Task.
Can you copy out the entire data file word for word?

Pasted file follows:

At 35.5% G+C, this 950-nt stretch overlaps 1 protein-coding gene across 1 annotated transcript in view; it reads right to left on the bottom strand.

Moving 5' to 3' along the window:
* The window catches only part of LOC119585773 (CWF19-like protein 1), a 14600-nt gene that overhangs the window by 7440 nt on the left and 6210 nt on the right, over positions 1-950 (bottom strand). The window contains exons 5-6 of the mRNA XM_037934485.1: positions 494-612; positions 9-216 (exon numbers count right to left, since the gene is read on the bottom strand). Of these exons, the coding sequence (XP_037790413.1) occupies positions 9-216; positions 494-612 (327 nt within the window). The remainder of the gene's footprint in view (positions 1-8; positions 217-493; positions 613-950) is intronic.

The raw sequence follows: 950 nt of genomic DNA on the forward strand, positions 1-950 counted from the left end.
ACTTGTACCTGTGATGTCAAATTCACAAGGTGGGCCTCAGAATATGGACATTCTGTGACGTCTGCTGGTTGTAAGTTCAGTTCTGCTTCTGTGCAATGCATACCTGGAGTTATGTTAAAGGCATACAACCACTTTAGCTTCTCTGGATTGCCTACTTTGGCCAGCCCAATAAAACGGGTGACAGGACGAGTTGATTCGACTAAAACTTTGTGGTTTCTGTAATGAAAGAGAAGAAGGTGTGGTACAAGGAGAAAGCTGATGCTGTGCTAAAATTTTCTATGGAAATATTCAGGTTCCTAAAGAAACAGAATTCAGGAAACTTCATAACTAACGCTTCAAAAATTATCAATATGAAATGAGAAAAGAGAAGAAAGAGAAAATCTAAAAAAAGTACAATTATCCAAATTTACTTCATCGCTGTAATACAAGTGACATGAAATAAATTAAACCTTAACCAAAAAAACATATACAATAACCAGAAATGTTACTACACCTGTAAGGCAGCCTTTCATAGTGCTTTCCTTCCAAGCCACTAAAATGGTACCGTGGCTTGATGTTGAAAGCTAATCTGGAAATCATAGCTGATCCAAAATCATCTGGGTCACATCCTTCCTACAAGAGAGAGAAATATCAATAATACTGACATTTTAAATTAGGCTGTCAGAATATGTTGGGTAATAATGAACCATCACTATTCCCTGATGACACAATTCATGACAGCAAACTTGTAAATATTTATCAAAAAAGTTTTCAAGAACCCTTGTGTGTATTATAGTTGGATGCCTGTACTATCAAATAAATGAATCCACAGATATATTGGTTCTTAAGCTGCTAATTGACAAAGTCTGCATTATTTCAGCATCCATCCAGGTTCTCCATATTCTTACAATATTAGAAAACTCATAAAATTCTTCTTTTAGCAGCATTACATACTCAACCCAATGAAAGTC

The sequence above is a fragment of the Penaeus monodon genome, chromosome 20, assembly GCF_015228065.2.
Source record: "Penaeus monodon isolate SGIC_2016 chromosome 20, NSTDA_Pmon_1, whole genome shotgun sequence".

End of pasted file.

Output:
At 35.5% G+C, this 950-nt stretch overlaps 1 protein-coding gene across 1 annotated transcript in view; it reads right to left on the bottom strand.

Moving 5' to 3' along the window:
* The window catches only part of LOC119585773 (CWF19-like protein 1), a 14600-nt gene that overhangs the window by 7440 nt on the left and 6210 nt on the right, over positions 1-950 (bottom strand). The window contains exons 5-6 of the mRNA XM_037934485.1: positions 494-612; positions 9-216 (exon numbers count right to left, since the gene is read on the bottom strand). Of these exons, the coding sequence (XP_037790413.1) occupies positions 9-216; positions 494-612 (327 nt within the window). The remainder of the gene's footprint in view (positions 1-8; positions 217-493; positions 613-950) is intronic.

The raw sequence follows: 950 nt of genomic DNA on the forward strand, positions 1-950 counted from the left end.
ACTTGTACCTGTGATGTCAAATTCACAAGGTGGGCCTCAGAATATGGACATTCTGTGACGTCTGCTGGTTGTAAGTTCAGTTCTGCTTCTGTGCAATGCATACCTGGAGTTATGTTAAAGGCATACAACCACTTTAGCTTCTCTGGATTGCCTACTTTGGCCAGCCCAATAAAACGGGTGACAGGACGAGTTGATTCGACTAAAACTTTGTGGTTTCTGTAATGAAAGAGAAGAAGGTGTGGTACAAGGAGAAAGCTGATGCTGTGCTAAAATTTTCTATGGAAATATTCAGGTTCCTAAAGAAACAGAATTCAGGAAACTTCATAACTAACGCTTCAAAAATTATCAATATGAAATGAGAAAAGAGAAGAAAGAGAAAATCTAAAAAAAGTACAATTATCCAAATTTACTTCATCGCTGTAATACAAGTGACATGAAATAAATTAAACCTTAACCAAAAAAACATATACAATAACCAGAAATGTTACTACACCTGTAAGGCAGCCTTTCATAGTGCTTTCCTTCCAAGCCACTAAAATGGTACCGTGGCTTGATGTTGAAAGCTAATCTGGAAATCATAGCTGATCCAAAATCATCTGGGTCACATCCTTCCTACAAGAGAGAGAAATATCAATAATACTGACATTTTAAATTAGGCTGTCAGAATATGTTGGGTAATAATGAACCATCACTATTCCCTGATGACACAATTCATGACAGCAAACTTGTAAATATTTATCAAAAAAGTTTTCAAGAACCCTTGTGTGTATTATAGTTGGATGCCTGTACTATCAAATAAATGAATCCACAGATATATTGGTTCTTAAGCTGCTAATTGACAAAGTCTGCATTATTTCAGCATCCATCCAGGTTCTCCATATTCTTACAATATTAGAAAACTCATAAAATTCTTCTTTTAGCAGCATTACATACTCAACCCAATGAAAGTC

The sequence above is a fragment of the Penaeus monodon genome, chromosome 20, assembly GCF_015228065.2.
Source record: "Penaeus monodon isolate SGIC_2016 chromosome 20, NSTDA_Pmon_1, whole genome shotgun sequence".